However, not all people with disabilities have the same requirements, reminds Preethi Srinivasan, the co-founder of Soulfree, a charitable trust for the severely disabled. Where people with visual impairment may want braille instructions or a person with the knowledge to guide them, people in wheelchairs have very specific needs. There are two major requirements to be fulfilled: first, accessibility to the gym and second, enough equipment that can be used by a person in a wheelchair. This may require investment in the right kind of apparatus. “For example, treadmills that move constantly can cause a lot of stress for a person who is paralysed. At Soulfree INSPIRE (a rehabilitation facility in Thiruvannamalai), we have an imported treadmill, the belt of which only moves when the sensors detect that the second foot has been placed forward. These are specialised equipment that people are not releasing. There has been no effort, in my experience, to accommodate people on wheelchairs at fitness centres,” elaborates the quadriplegic former athlete.

However, the adoption of specialised equipment in every gym seems like a distant dream when even basic accessibility is still an issue. From lack of ramps to an abundance of steps, the system seems to be challenging at the most fundamental levels. For Suresh Giri K, a person with polio and marketing professional, Nethrodaya’s gym seemed like the best option, “Every gym is on the first or second floor. Even when there are lifts available, there is a step or two in the basement or at the entrance.” While his earlier gym experiences have been pleasant with much help from trainers and management, this is not a universal experience.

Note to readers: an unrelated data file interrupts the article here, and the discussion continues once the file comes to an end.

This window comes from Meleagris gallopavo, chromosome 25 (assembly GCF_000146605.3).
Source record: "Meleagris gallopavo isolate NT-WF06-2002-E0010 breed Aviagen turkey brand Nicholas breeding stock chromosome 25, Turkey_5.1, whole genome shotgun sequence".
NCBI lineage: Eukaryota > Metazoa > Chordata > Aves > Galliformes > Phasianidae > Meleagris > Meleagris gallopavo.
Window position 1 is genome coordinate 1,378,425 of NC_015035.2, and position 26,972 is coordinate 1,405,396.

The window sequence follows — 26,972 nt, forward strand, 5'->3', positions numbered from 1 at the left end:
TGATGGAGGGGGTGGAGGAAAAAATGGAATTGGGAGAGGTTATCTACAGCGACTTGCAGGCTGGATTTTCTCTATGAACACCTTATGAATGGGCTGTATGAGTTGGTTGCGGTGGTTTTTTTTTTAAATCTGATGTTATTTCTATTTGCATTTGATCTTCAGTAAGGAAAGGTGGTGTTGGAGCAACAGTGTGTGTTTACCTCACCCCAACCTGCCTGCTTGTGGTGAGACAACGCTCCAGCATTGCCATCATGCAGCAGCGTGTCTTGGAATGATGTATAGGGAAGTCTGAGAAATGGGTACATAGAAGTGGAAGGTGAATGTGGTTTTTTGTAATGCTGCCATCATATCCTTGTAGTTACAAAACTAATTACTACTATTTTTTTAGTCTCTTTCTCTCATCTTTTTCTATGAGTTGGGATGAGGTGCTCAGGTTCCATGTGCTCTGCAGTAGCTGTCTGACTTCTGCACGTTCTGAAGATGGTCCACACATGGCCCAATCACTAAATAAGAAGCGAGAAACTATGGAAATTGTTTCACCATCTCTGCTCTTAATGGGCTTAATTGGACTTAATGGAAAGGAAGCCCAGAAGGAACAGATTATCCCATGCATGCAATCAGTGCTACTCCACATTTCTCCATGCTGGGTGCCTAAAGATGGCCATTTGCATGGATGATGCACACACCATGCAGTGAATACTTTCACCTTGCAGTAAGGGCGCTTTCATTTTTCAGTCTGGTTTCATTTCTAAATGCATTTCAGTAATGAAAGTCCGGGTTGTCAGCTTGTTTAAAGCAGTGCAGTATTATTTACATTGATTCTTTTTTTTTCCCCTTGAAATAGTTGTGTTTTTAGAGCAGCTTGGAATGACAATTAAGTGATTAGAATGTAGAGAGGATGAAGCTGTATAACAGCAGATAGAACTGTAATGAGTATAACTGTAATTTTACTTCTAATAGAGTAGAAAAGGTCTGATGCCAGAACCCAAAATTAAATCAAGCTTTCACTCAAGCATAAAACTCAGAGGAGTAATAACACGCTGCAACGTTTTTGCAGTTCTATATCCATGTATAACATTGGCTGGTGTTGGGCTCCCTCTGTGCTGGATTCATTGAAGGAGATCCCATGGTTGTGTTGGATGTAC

“I visited a well-known swimming pool to learn the sport. There, they didn’t allow me, since we (people with disabilities) would walk or roam around in their space, need privacy, need someone to support us,” he informs. And this attitude, he thinks, emerges from the commercialisation of these centres. Commercial minds do not think of people with disabilities, Suresh observes, adding that if the government or organisations like Nethrodaya begin these endeavours and raise awareness of these options, we may find more people with disabilities streaming in. Preethi concurs, adding that despite options such as dartboards, archery boards, and table tennis available and accessible for the disabled, nobody seems to think of such things.

For the hearing impaired individuals, while physical access or sight may be of no concern, lack of empathy and trained staff still prove to be a challenge, shares R Selvarani, director of physical education at Dr MGR Janaki College of Arts and Science. “User-friendly equipment with instructions for operation, sign-language trained instructors, private spaces for those who may be sensitive to music and alternatives to training with music (could make a difference). Trainers should also be given lessons on how to work with those with hearing impairment,” Selvarani recommends.

Sporting the truth